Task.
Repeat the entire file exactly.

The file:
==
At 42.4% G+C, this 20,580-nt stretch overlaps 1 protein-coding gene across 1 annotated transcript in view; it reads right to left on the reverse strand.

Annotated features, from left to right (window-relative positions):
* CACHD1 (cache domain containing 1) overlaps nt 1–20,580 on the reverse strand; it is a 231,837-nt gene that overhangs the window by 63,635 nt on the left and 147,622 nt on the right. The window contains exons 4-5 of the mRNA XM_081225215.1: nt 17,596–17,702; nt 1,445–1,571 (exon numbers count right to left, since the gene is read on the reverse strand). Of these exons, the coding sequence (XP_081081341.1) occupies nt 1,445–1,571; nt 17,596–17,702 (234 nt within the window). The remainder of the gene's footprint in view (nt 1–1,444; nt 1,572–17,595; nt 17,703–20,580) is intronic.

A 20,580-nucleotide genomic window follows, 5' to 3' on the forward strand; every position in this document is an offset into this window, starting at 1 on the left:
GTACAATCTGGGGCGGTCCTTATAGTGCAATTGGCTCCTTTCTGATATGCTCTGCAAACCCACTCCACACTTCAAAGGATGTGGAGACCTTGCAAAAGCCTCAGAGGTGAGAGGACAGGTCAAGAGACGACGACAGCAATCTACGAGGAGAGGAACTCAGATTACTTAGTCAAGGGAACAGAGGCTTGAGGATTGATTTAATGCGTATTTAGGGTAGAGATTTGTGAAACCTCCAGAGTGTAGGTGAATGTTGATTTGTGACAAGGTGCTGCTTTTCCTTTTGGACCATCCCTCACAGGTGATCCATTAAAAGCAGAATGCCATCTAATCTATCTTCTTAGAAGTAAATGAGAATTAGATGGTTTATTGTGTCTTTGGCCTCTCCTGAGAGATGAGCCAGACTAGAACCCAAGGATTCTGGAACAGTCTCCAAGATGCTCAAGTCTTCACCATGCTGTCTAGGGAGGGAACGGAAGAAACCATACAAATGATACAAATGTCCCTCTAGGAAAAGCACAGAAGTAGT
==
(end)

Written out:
At 42.4% G+C, this 20,580-nt stretch overlaps 1 protein-coding gene across 1 annotated transcript in view; it reads right to left on the reverse strand.

Annotated features, from left to right (window-relative positions):
* CACHD1 (cache domain containing 1) overlaps nt 1–20,580 on the reverse strand; it is a 231,837-nt gene that overhangs the window by 63,635 nt on the left and 147,622 nt on the right. The window contains exons 4-5 of the mRNA XM_081225215.1: nt 17,596–17,702; nt 1,445–1,571 (exon numbers count right to left, since the gene is read on the reverse strand). Of these exons, the coding sequence (XP_081081341.1) occupies nt 1,445–1,571; nt 17,596–17,702 (234 nt within the window). The remainder of the gene's footprint in view (nt 1–1,444; nt 1,572–17,595; nt 17,703–20,580) is intronic.

A 20,580-nucleotide genomic window follows, 5' to 3' on the forward strand; every position in this document is an offset into this window, starting at 1 on the left:
GTACAATCTGGGGCGGTCCTTATAGTGCAATTGGCTCCTTTCTGATATGCTCTGCAAACCCACTCCACACTTCAAAGGATGTGGAGACCTTGCAAAAGCCTCAGAGGTGAGAGGACAGGTCAAGAGACGACGACAGCAATCTACGAGGAGAGGAACTCAGATTACTTAGTCAAGGGAACAGAGGCTTGAGGATTGATTTAATGCGTATTTAGGGTAGAGATTTGTGAAACCTCCAGAGTGTAGGTGAATGTTGATTTGTGACAAGGTGCTGCTTTTCCTTTTGGACCATCCCTCACAGGTGATCCATTAAAAGCAGAATGCCATCTAATCTATCTTCTTAGAAGTAAATGAGAATTAGATGGTTTATTGTGTCTTTGGCCTCTCCTGAGAGATGAGCCAGACTAGAACCCAAGGATTCTGGAACAGTCTCCAAGATGCTCAAGTCTTCACCATGCTGTCTAGGGAGGGAACGGAAGAAACCATACAAATGATACAAATGTCCCTCTAGGAAAAGCACAGAAGTAGT